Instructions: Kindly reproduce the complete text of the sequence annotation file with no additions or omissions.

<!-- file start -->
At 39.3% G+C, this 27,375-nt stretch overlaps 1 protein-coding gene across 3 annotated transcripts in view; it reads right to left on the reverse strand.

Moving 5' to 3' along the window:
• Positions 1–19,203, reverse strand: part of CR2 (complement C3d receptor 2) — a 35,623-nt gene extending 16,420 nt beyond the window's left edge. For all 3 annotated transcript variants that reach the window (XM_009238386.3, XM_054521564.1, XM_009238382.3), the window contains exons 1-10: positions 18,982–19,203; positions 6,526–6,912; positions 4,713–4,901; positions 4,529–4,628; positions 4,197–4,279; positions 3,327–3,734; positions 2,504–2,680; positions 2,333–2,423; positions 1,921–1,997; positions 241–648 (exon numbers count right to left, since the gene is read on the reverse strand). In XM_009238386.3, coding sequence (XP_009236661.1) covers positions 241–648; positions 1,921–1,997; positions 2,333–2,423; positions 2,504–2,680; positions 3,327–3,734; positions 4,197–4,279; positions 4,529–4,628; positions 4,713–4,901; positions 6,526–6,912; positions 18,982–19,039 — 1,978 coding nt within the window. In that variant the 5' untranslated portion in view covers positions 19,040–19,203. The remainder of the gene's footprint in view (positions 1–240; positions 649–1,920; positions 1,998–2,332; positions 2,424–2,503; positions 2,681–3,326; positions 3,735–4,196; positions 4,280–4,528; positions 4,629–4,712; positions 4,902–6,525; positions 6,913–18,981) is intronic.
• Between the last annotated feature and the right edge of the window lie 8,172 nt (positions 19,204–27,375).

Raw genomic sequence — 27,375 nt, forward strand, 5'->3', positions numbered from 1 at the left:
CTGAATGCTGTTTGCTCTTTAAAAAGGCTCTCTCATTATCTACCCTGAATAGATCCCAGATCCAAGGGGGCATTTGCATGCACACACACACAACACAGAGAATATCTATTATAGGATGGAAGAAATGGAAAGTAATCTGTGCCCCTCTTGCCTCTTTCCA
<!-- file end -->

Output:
At 39.3% G+C, this 27,375-nt stretch overlaps 1 protein-coding gene across 3 annotated transcripts in view; it reads right to left on the reverse strand.

Moving 5' to 3' along the window:
• Positions 1–19,203, reverse strand: part of CR2 (complement C3d receptor 2) — a 35,623-nt gene extending 16,420 nt beyond the window's left edge. For all 3 annotated transcript variants that reach the window (XM_009238386.3, XM_054521564.1, XM_009238382.3), the window contains exons 1-10: positions 18,982–19,203; positions 6,526–6,912; positions 4,713–4,901; positions 4,529–4,628; positions 4,197–4,279; positions 3,327–3,734; positions 2,504–2,680; positions 2,333–2,423; positions 1,921–1,997; positions 241–648 (exon numbers count right to left, since the gene is read on the reverse strand). In XM_009238386.3, coding sequence (XP_009236661.1) covers positions 241–648; positions 1,921–1,997; positions 2,333–2,423; positions 2,504–2,680; positions 3,327–3,734; positions 4,197–4,279; positions 4,529–4,628; positions 4,713–4,901; positions 6,526–6,912; positions 18,982–19,039 — 1,978 coding nt within the window. In that variant the 5' untranslated portion in view covers positions 19,040–19,203. The remainder of the gene's footprint in view (positions 1–240; positions 649–1,920; positions 1,998–2,332; positions 2,424–2,503; positions 2,681–3,326; positions 3,735–4,196; positions 4,280–4,528; positions 4,629–4,712; positions 4,902–6,525; positions 6,913–18,981) is intronic.
• Between the last annotated feature and the right edge of the window lie 8,172 nt (positions 19,204–27,375).

Raw genomic sequence — 27,375 nt, forward strand, 5'->3', positions numbered from 1 at the left:
CTGAATGCTGTTTGCTCTTTAAAAAGGCTCTCTCATTATCTACCCTGAATAGATCCCAGATCCAAGGGGGCATTTGCATGCACACACACACAACACAGAGAATATCTATTATAGGATGGAAGAAATGGAAAGTAATCTGTGCCCCTCTTGCCTCTTTCCA